• VA loans: VA loans are mortgages for military service members, veterans and surviving spouses. If you’re eligible, you can buy a home with a VA loan for no money down and no requirement to pay mortgage insurance. (Instead, you’ll pay a one-time funding fee.)
  • USDA loans: USDA loans are for those buying a home in certain rural areas designated by the government. Like VA loans, you can get a USDA loan with no money down, but you’ll be required to pay some fees.

Jumbo loans

A jumbo loan is one of the most common types of non-conforming loans, though not every lender offers them. These loans are for borrowers in need of a bigger mortgage than what’s allowed with a conforming loan. In most areas in 2024, that means a mortgage for more than $766,550 (or up to $1,149,825 in higher-priced markets). In many places where home prices have risen substantially, a jumbo loan might be the only option for some borrowers.

While they’ve historically been higher than conforming loans, jumbo loan rates have trended lower in recent years. They can be more difficult to qualify for, however. You might need to put more money down upfront, for example, have a better credit score (typically 700 or higher) and additional cash reserves or financial assets at your disposal.

Other non-conforming loan types

  • Hard money loans: A hard money loan is a non-conforming loan providing a borrower with short-term funding. Real estate investors often seek them out because they need money to flip a property, but they might not have the credit or financials on paper to qualify for a more traditional home renovation loan. Hard money loans have higher interest rates and shorter terms, so they’re more expensive and carry more risk.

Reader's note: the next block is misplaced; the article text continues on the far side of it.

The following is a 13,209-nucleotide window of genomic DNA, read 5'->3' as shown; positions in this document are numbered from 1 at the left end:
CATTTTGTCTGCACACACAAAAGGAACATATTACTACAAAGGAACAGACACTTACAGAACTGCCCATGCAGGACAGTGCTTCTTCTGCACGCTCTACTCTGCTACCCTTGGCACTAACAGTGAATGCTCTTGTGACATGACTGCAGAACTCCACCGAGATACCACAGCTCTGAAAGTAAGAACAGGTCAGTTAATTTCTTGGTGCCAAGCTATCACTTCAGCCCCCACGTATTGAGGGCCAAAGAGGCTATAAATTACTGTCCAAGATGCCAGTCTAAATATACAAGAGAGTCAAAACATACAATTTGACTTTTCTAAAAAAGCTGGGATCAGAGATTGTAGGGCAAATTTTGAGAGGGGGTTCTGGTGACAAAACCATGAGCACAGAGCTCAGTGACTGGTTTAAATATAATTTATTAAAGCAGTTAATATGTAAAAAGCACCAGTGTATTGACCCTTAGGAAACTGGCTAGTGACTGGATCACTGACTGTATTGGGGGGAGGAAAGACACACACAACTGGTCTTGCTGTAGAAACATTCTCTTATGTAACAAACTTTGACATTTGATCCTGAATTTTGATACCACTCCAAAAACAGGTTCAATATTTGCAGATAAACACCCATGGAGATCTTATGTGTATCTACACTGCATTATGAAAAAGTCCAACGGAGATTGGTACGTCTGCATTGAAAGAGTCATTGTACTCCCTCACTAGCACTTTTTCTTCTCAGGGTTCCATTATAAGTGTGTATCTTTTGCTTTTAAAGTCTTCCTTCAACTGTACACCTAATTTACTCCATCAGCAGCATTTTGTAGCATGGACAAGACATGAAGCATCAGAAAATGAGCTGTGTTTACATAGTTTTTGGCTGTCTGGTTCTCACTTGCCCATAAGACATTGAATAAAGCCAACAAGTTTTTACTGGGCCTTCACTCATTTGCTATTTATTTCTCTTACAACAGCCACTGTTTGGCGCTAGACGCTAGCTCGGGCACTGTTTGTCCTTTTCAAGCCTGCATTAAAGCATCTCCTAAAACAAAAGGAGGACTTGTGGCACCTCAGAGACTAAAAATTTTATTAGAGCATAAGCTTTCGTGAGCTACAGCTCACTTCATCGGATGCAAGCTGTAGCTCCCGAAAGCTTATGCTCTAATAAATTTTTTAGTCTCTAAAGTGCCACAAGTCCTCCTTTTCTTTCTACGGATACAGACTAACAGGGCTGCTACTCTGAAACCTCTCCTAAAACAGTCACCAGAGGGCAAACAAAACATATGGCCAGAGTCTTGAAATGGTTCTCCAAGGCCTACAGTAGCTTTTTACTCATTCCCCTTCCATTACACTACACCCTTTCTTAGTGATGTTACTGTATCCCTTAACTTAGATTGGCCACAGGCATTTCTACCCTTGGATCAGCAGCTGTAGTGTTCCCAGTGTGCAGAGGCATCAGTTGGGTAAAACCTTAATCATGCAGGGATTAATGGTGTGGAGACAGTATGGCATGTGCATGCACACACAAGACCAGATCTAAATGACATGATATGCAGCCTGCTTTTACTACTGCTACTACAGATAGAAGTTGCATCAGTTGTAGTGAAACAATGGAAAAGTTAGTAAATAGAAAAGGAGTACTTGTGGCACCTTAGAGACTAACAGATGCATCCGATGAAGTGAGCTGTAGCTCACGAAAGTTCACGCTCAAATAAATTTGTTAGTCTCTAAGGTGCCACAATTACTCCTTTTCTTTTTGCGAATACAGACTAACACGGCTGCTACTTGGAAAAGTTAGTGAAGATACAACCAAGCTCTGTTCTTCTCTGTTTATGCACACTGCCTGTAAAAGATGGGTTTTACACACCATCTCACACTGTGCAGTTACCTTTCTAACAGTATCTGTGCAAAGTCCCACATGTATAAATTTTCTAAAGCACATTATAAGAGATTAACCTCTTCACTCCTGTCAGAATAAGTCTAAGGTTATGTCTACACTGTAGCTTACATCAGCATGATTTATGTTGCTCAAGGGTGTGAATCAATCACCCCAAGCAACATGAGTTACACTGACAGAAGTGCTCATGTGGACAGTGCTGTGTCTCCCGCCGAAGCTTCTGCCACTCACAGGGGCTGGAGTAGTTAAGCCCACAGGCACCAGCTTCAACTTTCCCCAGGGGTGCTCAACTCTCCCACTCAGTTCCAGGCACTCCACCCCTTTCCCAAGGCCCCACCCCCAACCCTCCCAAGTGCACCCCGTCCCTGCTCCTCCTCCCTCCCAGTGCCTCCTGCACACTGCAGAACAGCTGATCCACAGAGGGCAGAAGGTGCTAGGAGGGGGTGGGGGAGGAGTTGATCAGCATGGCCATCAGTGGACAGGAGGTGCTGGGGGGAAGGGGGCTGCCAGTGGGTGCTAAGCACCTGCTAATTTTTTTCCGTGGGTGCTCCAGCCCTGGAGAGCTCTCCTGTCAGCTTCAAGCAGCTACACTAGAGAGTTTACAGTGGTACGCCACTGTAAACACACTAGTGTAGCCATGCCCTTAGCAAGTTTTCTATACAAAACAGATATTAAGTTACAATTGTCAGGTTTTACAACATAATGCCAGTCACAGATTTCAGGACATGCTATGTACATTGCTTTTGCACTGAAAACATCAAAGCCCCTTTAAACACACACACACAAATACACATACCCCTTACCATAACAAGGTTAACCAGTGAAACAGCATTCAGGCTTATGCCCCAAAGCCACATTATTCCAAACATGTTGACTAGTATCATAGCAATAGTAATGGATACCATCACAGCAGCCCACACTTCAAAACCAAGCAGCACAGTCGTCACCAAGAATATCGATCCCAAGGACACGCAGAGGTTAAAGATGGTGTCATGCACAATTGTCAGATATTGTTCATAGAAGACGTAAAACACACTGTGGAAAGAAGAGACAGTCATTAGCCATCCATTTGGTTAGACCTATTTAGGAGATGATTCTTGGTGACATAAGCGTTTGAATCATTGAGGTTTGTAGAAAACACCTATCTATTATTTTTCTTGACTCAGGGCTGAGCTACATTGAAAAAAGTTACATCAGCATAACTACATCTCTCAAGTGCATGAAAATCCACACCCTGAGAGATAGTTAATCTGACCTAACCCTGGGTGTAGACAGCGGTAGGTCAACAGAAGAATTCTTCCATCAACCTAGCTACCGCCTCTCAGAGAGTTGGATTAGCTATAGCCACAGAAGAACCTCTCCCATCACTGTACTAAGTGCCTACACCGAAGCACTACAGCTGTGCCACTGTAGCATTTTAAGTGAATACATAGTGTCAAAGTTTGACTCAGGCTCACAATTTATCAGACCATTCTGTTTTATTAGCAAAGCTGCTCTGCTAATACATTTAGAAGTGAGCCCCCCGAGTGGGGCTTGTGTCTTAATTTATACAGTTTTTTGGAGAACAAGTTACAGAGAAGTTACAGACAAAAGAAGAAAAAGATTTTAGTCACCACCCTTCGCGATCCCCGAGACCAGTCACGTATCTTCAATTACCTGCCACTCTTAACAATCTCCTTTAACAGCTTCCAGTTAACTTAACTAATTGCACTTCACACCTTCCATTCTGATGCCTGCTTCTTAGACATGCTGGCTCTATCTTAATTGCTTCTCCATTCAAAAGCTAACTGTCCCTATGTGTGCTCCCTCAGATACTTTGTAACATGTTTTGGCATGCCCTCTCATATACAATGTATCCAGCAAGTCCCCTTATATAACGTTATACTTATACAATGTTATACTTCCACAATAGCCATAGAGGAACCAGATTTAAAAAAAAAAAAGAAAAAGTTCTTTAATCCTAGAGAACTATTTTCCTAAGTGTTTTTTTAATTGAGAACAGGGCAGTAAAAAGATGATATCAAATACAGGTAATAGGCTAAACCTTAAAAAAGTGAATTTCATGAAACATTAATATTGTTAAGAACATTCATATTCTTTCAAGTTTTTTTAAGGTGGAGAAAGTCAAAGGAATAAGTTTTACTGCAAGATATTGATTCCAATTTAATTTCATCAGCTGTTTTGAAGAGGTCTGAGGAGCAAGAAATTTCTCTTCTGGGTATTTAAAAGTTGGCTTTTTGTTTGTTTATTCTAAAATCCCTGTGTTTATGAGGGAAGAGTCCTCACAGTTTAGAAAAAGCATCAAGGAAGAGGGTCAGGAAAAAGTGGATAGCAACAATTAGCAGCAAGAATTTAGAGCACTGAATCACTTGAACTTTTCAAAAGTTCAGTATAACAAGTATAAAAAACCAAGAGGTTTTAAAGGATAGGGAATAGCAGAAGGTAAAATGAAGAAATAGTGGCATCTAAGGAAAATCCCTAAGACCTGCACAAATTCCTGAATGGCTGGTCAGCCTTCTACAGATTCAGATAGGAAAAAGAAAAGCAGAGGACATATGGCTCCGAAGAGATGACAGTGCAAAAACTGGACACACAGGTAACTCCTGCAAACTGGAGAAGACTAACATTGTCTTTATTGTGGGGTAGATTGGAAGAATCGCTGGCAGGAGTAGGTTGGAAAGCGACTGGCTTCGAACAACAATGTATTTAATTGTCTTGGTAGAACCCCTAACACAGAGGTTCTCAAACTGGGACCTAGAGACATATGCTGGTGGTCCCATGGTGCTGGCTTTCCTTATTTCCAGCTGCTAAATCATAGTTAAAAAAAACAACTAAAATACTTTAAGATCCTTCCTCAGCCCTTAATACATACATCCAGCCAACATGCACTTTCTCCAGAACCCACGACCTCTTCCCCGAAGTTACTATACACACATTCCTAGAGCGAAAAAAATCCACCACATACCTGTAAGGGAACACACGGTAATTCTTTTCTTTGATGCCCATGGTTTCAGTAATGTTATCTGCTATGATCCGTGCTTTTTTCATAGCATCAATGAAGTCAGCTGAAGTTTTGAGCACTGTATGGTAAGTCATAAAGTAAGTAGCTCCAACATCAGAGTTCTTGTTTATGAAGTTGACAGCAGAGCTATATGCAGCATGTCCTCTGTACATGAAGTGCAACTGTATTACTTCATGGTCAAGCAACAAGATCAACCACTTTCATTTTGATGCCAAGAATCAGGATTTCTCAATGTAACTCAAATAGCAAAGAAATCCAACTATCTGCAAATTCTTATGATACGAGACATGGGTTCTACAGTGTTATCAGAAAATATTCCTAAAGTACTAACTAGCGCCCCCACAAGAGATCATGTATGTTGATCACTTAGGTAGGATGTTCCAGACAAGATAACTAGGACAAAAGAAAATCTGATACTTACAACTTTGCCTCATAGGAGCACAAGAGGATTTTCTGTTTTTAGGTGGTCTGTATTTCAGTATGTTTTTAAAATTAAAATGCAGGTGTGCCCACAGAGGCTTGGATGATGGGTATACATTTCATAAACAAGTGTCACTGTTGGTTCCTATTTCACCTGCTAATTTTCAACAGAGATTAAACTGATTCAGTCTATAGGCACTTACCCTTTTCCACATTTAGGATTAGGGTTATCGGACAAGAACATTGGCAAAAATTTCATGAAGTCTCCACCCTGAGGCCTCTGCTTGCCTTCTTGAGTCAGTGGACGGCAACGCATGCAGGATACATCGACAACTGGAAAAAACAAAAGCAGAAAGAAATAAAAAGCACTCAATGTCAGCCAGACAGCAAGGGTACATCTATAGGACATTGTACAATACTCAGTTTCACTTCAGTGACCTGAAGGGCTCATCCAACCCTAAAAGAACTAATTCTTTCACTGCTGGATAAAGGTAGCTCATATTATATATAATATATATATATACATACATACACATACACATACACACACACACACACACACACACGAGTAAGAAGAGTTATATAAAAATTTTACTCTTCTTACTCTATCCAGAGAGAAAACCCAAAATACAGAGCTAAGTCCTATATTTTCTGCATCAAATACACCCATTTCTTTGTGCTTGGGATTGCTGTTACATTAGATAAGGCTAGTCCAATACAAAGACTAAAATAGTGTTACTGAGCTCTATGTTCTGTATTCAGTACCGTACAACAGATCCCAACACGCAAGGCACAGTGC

• Interest-only loans: Interest-only loans are non-conforming because they aren’t structured like conforming loans, which require you to repay both principal and interest as the loan amortizes over time. Rather, with an interest-only loan, you’ll pay just interest for an initial period (for example, 10 years), after which you’ll repay both interest and principal, sometimes in one lump sum known as a balloon payment. This payment can be unmanageable for some borrowers.
  • Owner or seller financing: With owner financing, also known as a holding or purchase-money mortgage, the homebuyer pays the seller — rather than a mortgage lender — in monthly installments at an agreed-upon interest rate.

Who is a non-conforming loan best for?

Non-conforming mortgages are best for those who need a larger loan or otherwise don’t qualify for a conforming loan. This might include borrowers who have a lower credit score or limited or no down payment savings, or those who are real estate investors or self-employed. It might also be the only option for borrowers who need a bigger loan due to high home prices.

Pros and cons of non-conforming loans

Pros of non-conforming loans

  • Flexibility: If you can’t qualify for a conforming mortgage due to lacking credit or savings, a non-conforming loan could give you a path to getting a mortgage.
  • Higher loan limits: With non-conforming mortgages, you’re not limited by any cap on the amount you can borrow.
  • More use cases: This type of loan could provide funding for a house flip or to buy a type of property a conventional, conforming mortgage wouldn’t cover.

Cons of non-conforming loans

  • Fewer lenders: While most mortgage lenders offer conforming loans, not every lender offers non-conforming mortgages.
  • Higher risk: Much of the conforming loan criteria protect you from borrowing too much. You might have an easier time getting a non-conforming loan, but it could have an unusual repayment schedule or other features that make it harder to repay.